A.R. Lenoble Grand Cru Blanc de Blancs 2012

  • 94 James
  • 92 Wine
  • 92 Wine
  • 91 Decanter
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A.R. Lenoble Grand Cru Blanc de Blancs 2012  Front Bottle Shot
A.R. Lenoble Grand Cru Blanc de Blancs 2012  Front Bottle Shot A.R. Lenoble Grand Cru Blanc de Blancs 2012  Front Label

Product Details







Winemaker Notes

Professional Ratings

  • 94

    Attractive toffee and caramel notes on the nose with pear tart, apple crumble, praline, chalk and nougat. Rich, creamy and delicious with soft and rounded bubbles. Well integrated. Caressing and delicious finish. Chardonnay from Chouilly.

  • 92
    Grand cru Chardonnay and a low dosage set this Champagne up for a great future. That is to say, with its concentrated minerality contrasting with Meyer lemon fruitiness, the wine is only just hinting at some nuttiness and has far to go. Drink from 2022.
  • 92
    A lively Champagne, well-knit and lacy in texture, with an expressive mix of yellow peach, candied ginger, honeysuckle and toasted almond. There's a pleasing juiciness to the graphite- and spice-accented finish. Drink now through 2027.
  • 91
    Herbal nose of fern notes, roast apricot, rosemary and crème brûlée aromas. Well-structured on the palate, showing charm and finesse.
A.R. Lenoble

A.R. Lenoble

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A.R. Lenoble, France
AR Lenoble is one of the rare houses in Champagne that has remained 100% family-owned since its foundation. Armand-Raphaël Graser, a native of Alsace, arrived in Champagne in 1915 in the middle of the first world war. He purchased a house that was built in 1772 in the village of Damery, located between Epernay and Hautvillers, and starting making champagne there in 1920. Anne and Antoine Malassagne, sister and brother, are the great-grandchildren of founder Armand-Raphaël Graser. Anne took over from her father in 1993 and was joined by her brother Antoine in 1996. AR Lenoble has always been 100% independent since it has founded in 1920. This enables AR Lenoble to guarantee complete stability and coherency in the strategy of the house. Antoine Malassagne, is the fourth generation to completely own and manage AR Lenoble. His first vintage was 1996. He made the decision to start conserving their reserve wines in 225-litre barrels using the principle of the “perpetual reserve” . A few years later, they invested in 5,000-litre casks to allow for an ageing process that was slower than in barrels. In these containers, reserve wines were able to obtain additional brightness and freshness.
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Representing the topmost expression of a Champagne house, a vintage Champagne is one made from the produce of a single, superior harvest year. Vintage Champagnes account for a mere 5% of total Champagne production and are produced about three times in a decade. Champagne is typically made as a blend of multiple years in order to preserve the house style; these will have non-vintage, or simply, NV on the label. The term, "vintage," as it applies to all wine, simply means a single harvest year.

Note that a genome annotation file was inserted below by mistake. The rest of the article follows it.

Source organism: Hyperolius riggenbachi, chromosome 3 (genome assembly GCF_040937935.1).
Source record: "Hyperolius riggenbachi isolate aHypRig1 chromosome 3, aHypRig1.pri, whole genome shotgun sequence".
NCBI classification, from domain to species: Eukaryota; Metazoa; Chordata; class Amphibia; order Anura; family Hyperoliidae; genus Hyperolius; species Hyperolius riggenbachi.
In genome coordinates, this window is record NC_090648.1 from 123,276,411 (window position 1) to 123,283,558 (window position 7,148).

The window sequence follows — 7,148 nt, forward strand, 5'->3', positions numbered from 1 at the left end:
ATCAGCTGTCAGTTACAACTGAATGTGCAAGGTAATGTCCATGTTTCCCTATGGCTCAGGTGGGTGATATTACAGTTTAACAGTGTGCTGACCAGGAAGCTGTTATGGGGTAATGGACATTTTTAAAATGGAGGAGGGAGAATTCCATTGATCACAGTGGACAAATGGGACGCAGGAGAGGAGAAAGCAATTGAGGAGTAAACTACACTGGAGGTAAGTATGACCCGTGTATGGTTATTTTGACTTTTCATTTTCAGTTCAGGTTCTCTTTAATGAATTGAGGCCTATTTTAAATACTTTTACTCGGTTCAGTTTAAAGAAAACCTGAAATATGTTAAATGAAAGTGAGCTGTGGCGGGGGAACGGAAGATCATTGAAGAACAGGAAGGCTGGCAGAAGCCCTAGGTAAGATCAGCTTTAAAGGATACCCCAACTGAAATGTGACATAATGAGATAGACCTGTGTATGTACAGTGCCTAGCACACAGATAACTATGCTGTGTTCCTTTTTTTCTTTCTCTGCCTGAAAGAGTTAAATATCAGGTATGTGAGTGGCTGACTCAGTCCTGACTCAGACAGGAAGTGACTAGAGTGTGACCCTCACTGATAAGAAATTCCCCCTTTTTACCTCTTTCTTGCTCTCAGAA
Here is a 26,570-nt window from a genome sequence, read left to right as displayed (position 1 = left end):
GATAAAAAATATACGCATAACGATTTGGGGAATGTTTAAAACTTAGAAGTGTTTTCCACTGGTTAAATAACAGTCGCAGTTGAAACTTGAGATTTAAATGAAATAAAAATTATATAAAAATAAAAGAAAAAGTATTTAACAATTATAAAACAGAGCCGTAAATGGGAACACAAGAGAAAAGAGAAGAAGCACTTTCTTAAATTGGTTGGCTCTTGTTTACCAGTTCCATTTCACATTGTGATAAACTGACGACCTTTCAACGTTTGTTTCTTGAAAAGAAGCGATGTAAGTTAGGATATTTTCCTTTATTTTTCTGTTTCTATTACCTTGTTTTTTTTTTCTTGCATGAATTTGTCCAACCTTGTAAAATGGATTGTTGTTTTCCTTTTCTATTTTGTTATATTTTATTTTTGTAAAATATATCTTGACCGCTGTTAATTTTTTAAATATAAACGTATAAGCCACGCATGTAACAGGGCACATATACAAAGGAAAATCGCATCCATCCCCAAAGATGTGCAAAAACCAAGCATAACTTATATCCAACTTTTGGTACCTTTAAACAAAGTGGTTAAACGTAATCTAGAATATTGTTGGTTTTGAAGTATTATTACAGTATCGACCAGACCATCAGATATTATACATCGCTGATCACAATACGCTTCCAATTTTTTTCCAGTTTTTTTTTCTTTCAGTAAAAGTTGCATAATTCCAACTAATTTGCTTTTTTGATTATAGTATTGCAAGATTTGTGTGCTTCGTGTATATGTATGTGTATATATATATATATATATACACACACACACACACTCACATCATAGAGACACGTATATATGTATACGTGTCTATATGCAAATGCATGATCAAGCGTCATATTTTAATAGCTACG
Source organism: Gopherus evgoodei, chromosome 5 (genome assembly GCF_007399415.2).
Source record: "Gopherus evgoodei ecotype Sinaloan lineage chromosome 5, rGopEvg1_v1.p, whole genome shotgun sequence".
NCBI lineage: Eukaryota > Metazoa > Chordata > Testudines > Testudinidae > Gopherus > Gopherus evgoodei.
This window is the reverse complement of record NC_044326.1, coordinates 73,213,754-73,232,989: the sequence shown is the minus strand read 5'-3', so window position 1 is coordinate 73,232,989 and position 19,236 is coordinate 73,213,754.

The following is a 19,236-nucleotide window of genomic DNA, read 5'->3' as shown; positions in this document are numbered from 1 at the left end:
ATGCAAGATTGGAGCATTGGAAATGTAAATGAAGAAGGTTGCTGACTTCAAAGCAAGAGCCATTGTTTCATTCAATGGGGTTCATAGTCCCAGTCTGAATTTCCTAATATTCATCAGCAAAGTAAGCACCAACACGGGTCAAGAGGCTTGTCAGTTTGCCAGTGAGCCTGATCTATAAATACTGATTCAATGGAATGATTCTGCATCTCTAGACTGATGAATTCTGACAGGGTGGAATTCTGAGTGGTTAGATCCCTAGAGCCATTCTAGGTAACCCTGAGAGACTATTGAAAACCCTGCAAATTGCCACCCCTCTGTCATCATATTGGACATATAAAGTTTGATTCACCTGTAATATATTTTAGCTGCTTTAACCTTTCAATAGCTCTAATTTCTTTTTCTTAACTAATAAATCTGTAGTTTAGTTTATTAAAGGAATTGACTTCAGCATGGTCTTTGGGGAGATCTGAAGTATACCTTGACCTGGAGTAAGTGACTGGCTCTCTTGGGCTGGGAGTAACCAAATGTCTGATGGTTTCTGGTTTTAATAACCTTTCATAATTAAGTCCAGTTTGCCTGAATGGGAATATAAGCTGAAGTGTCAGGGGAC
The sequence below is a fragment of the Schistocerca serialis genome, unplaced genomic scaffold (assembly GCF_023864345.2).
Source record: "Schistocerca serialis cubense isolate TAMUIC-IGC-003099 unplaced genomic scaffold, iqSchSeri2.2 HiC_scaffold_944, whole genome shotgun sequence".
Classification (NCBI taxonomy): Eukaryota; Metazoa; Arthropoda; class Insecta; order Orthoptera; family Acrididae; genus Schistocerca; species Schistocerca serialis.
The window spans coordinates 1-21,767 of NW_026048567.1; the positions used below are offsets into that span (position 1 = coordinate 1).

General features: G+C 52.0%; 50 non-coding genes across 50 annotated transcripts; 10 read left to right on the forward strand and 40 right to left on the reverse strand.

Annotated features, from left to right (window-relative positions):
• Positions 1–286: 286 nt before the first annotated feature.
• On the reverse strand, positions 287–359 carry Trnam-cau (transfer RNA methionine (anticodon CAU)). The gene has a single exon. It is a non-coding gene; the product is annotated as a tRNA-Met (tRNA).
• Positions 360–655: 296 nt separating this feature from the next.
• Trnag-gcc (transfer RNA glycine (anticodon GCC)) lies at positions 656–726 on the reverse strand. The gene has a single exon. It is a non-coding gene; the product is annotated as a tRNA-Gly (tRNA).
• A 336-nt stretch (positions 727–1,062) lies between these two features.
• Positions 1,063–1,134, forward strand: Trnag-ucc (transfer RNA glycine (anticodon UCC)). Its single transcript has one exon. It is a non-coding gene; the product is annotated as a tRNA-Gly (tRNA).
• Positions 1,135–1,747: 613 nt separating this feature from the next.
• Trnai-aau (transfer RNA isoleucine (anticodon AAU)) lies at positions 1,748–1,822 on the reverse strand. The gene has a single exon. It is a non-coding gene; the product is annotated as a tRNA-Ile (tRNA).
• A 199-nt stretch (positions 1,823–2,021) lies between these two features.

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Associated with luxury, celebration, and romance, the region, Champagne, is home to the world’s most prized sparkling wine. In order to bear the label, ‘Champagne’, a sparkling wine must originate from this northeastern region of France—called Champagne—and adhere to strict quality standards. Made up of the three towns Reims, Épernay, and Aÿ, it was here that the traditional method of sparkling wine production was both invented and perfected, birthing a winemaking technique as well as a flavor profile that is now emulated worldwide.

Well-drained, limestone and chalky soil defines much of the region, which lend a mineral component to its wines. Champagne’s cold, continental climate promotes ample acidity in its grapes but weather differences from year to year can create significant variation between vintages. While vintage Champagnes are produced in exceptional years, non-vintage cuvées are produced annually from a blend of several years in order to produce Champagnes that maintain a consistent house style.

With nearly negligible exceptions, . These can be blended together or bottled as individual varietal Champagnes, depending on the final style of wine desired. Chardonnay, the only white variety, contributes freshness, elegance, lively acidity and notes of citrus, orchard fruit and white flowers. Pinot Noir and its relative Pinot Meunier, provide the backbone to many blends, adding structure, body and supple red fruit flavors. Wines with a large proportion of Pinot Meunier will be ready to drink earlier, while Pinot Noir contributes to longevity. Whether it is white or rosé, most Champagne is made from a blend of red and white grapes—and uniquely, rosé is often produce by blending together red and white wine. A Champagne made exclusively from Chardonnay will be labeled as ‘blanc de blancs,’ while ones comprised of only red grapes are called ‘blanc de noirs.’

AWICHWE2012001_2012 Item# 873712

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